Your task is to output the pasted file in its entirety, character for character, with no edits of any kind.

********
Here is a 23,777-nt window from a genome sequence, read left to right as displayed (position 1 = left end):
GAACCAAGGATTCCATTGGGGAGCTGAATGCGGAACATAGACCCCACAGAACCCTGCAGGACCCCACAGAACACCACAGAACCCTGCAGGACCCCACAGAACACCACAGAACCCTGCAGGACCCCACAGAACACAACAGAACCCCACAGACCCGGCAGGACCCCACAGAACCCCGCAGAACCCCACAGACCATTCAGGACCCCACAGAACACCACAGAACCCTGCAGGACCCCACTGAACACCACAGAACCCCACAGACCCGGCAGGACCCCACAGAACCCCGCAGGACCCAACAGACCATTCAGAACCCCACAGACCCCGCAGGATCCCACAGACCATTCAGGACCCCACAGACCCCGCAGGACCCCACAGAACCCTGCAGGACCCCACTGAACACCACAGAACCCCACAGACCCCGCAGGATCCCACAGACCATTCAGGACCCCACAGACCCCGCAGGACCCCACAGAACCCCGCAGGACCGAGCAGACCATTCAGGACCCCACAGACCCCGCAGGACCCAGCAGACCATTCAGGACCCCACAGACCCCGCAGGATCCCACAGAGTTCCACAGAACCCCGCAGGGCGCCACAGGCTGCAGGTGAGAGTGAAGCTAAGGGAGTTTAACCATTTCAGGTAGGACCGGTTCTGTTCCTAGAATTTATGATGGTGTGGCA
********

Here is a 23,777-nt window from a genome sequence, read left to right as displayed (position 1 = left end):
GAACCAAGGATTCCATTGGGGAGCTGAATGCGGAACATAGACCCCACAGAACCCTGCAGGACCCCACAGAACACCACAGAACCCTGCAGGACCCCACAGAACACCACAGAACCCTGCAGGACCCCACAGAACACAACAGAACCCCACAGACCCGGCAGGACCCCACAGAACCCCGCAGAACCCCACAGACCATTCAGGACCCCACAGAACACCACAGAACCCTGCAGGACCCCACTGAACACCACAGAACCCCACAGACCCGGCAGGACCCCACAGAACCCCGCAGGACCCAACAGACCATTCAGAACCCCACAGACCCCGCAGGATCCCACAGACCATTCAGGACCCCACAGACCCCGCAGGACCCCACAGAACCCTGCAGGACCCCACTGAACACCACAGAACCCCACAGACCCCGCAGGATCCCACAGACCATTCAGGACCCCACAGACCCCGCAGGACCCCACAGAACCCCGCAGGACCGAGCAGACCATTCAGGACCCCACAGACCCCGCAGGACCCAGCAGACCATTCAGGACCCCACAGACCCCGCAGGATCCCACAGAGTTCCACAGAACCCCGCAGGGCGCCACAGGCTGCAGGTGAGAGTGAAGCTAAGGGAGTTTAACCATTTCAGGTAGGACCGGTTCTGTTCCTAGAATTTATGATGGTGTGGCA